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The earlier paintings depicted Eland, other antelope and a puffadder, later cows and horses featured as other tribes and groups arrived in the area. Implements like digging sticks and fire making stones offered us a glimpse of their lifestyle. They traded honey, game and ostrich eggshells and for metal and ceramic items, livestock, maize and tobacco with the early colonists and Black farmers. Nkulu was intrigued by the display and paintings – it was a highlight of the weekend for him. “I can’t wait to show my grandfather the pictures,” he said.

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The heavens opened and it poured with rain as we were about to leave the caves. So we asked plenty of questions and read all the information boards in the hope that it would stop. It didn’t. Bravely we set off back to the camp sloshing through torrents on the pathways and getting thoroughly drenched in the process. “I loved walking in the rain, splashing in the puddles, even though it was freezing!” laughed Philani.

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Baboons and Goodbye to the Bushman’s River

Back at the car park we were thrilled to come across a troop of baboons picking acorns from the oak trees and calmly crunching them very near to us. We watched them for ages.

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Chilled to the bone, we built a fire while we ate the picnic we had carried up the mountain and back. Bulelani thoroughly enjoyed all the meals, but this one right in the fireplace was most likely his favourite!

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We bid farewell to the mountains, the river and the charming cottage. Mzwandile said hopefully “I think  there will be another weekend just like this coming up soon.” Nkulu added “This is the trip that will NEVER be forgotten.” Sihle echoed everyone’s thoughts saying “We had a supercalifragolisticexpialidocious weekend!”

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Thank you to Gina and Chris Brown for the use of Snowflake and Christeen Grant for contributing her mountain knowledge, enthusiasm and love. These generous contributions enable us to stretch the N3TC funding for our Environmental Learning and Leadership Programme a whole lot further.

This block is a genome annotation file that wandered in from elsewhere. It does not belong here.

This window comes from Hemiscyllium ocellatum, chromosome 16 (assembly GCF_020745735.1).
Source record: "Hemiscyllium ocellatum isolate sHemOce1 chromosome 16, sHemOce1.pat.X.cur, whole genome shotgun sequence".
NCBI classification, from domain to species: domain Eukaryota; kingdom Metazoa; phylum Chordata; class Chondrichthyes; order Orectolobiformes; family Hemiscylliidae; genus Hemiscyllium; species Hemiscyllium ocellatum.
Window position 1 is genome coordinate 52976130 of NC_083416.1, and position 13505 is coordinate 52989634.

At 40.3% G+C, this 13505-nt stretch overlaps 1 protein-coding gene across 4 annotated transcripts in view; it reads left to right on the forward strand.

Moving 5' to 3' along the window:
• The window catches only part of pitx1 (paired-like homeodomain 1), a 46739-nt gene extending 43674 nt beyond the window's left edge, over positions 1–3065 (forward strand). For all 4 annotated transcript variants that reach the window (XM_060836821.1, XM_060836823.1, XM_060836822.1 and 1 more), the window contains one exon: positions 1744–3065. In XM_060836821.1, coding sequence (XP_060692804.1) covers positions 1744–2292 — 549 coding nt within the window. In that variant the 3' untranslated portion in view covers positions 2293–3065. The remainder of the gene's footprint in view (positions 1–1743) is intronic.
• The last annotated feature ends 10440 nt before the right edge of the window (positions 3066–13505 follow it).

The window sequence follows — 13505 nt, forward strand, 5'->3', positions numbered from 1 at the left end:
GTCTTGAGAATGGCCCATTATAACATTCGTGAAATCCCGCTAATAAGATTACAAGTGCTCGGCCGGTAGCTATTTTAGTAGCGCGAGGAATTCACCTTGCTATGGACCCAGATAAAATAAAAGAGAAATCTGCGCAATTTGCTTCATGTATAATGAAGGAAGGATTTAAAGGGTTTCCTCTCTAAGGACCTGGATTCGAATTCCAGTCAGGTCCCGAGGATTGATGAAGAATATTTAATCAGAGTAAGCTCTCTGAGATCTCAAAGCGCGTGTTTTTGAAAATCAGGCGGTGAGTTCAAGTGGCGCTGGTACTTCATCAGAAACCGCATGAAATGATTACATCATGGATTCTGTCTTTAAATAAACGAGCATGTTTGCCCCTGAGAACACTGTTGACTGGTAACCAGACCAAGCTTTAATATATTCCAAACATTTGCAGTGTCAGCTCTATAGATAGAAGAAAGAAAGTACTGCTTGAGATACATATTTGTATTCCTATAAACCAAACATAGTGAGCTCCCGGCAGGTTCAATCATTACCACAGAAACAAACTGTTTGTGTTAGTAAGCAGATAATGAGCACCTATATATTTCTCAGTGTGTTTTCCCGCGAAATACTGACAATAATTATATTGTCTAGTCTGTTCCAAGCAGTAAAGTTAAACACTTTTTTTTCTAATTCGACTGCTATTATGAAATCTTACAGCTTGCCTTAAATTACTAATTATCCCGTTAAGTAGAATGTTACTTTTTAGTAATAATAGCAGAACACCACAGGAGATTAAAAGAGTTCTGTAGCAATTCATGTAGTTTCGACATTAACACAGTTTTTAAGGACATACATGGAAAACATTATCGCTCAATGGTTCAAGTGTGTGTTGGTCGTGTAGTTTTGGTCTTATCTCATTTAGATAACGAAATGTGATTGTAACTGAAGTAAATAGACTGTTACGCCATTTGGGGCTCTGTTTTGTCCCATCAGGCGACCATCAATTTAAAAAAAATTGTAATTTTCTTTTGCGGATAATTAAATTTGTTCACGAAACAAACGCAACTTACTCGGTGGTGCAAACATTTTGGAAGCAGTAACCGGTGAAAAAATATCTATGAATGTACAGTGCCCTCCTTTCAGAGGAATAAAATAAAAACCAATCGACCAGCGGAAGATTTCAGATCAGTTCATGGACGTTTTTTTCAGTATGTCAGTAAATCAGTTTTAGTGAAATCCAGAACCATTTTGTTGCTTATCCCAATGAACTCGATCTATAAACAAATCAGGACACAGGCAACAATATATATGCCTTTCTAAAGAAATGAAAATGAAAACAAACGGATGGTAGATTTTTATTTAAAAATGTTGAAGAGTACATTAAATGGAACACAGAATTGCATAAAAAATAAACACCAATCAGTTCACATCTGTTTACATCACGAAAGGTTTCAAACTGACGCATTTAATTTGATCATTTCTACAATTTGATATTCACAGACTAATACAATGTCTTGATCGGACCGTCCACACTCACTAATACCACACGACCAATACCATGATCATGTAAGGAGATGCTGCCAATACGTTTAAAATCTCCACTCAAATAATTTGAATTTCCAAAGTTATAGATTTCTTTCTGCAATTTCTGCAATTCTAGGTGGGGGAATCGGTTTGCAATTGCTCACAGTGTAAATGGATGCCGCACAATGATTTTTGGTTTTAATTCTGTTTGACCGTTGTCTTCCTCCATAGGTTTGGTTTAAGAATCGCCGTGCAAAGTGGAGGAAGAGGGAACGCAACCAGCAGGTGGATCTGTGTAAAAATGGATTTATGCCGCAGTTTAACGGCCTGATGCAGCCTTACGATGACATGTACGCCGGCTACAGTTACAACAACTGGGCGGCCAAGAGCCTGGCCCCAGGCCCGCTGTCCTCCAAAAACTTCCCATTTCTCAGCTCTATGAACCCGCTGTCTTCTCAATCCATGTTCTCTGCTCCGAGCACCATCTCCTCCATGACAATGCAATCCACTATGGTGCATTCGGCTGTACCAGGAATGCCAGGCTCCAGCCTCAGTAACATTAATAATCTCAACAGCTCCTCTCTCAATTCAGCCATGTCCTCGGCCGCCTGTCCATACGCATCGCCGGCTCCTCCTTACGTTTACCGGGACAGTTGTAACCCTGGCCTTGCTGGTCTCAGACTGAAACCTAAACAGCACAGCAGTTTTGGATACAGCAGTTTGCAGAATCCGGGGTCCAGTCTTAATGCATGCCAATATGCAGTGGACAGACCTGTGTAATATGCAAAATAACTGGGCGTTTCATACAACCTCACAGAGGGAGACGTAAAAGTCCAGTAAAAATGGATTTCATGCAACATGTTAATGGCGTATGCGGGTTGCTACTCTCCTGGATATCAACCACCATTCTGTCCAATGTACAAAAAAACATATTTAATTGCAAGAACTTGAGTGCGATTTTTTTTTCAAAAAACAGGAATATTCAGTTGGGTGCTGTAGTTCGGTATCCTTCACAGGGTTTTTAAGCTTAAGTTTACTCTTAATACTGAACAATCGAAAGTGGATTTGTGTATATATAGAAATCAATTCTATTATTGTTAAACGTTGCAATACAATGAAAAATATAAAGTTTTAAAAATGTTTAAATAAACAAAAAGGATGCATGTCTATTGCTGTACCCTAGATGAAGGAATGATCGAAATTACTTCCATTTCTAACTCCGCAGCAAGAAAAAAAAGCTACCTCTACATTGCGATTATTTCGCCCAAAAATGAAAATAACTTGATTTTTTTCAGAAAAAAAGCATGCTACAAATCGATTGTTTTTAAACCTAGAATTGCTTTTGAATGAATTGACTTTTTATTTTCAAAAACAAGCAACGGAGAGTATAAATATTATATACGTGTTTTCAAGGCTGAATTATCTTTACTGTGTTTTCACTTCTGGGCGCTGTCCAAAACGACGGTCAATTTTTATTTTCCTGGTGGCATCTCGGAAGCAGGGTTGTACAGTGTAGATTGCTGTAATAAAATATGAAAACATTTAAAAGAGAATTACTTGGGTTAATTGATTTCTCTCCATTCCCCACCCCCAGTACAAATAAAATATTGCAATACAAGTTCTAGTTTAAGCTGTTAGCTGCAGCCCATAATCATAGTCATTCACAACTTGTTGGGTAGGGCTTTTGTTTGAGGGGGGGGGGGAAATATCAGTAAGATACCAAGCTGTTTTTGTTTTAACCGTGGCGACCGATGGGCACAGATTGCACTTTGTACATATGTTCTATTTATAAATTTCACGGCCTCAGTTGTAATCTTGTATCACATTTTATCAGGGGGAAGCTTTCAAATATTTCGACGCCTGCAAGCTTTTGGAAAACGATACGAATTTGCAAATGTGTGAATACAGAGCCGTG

Photos in this compilation were taken by ALL participants in the excursion.

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Ice & Fire (and Mud)

Despite the cold, wet forecast for our wilderness weekend at Cobham, spirits were high as we trundled through the Midlands, crossing swollen rivers and passing small towns.  Lungisani commented: “I enjoyed the journey passing new features like rivers and dams and learning their special names.”

After claiming our beds in Pholela Hut at Cobham Nature Reserve, we headed down to the Pholela River in the mizzle. Rocks glistened blue-grey beneath the clouds.

Checking out the Pholela R CGrant

Before we had even crossed the suspension bridge there were cries of “Can we swim?” and six teenagers stripped and jumped right in!

boys swimming R

It was absolutely freezing, but sliding down the rocks, wallowing in the ‘jacuzzi’ and splashing in the pools proved to be too much fun to resist! “Ey, the water was cold. It was hard to breathe and I felt I was not really alive!” laughed Sanele when he got out.

swimming R

“I love the Pholela river with adorable rocks and clean fresh water.” said a grinning Nondumiso.  Christeen huddled under the bridge in her rain-suit keeping the towels dry for when the novelty wore off. It took a while.

Christeen rain suit R

Fortunately, hot showers awaited and after getting dry, we huddled around the fire, chatting about the uKahlamba World Heritage site, san rock art and life.

Reading Wood Ash Stars R CGrant

After supper, Nondumiso read us the enchanting San story “Wood Ash Stars” and we sang songs to keep us toasty.

singing around the fire R

The next morning dawned pretty gloomy too. The party sharing the hut decided to leave, but we stayed put, feasting on ‘happy eggs’ for breakfast donated by Highveld.

happy eggs R

We found an interesting insect on a breakfast banana and after searching through the Insect Book identified it as a Stonefly. Stoneflies occur only in areas where there is no pollution so are indicators of a healthy environment.

Stonefly on banana R  CGrant

We poured over a map of Cobham, imagining where we might walk if the weather improved.  Christeen showed everyone how to use a compass and we discussed how the Drakensberg landscape was formed.  “I learnt a lot. In actual fact, it was the addition of lessons at school – applying skills to reality. We learnt how to use a map, making sure the map is facing North using a compass.  Wildlife, Geology, Ecology and Biodiversity studies took place this weekend.” Said Lungisani enthusiastically absorbing every scrap of information.

mapping R

As soon as we spotted a break in the weather, we dressed up warmly and headed along the path beside the river.  Nondumiso commented (after observing the mix of nationalities in the party sharing the hut, no doubt) “It is important to take care of this beautiful environment because it attracts tourists.”

walking past leucosidea R

We splashed through so many puddles that by the time we reached the big pools in the river, we were drenched anyway. Swimming seemed like a sensible option.  With dry clothes safely stowed in a big orange plastic bag, everyone frolicked and froze.  The river was really high after all the rain.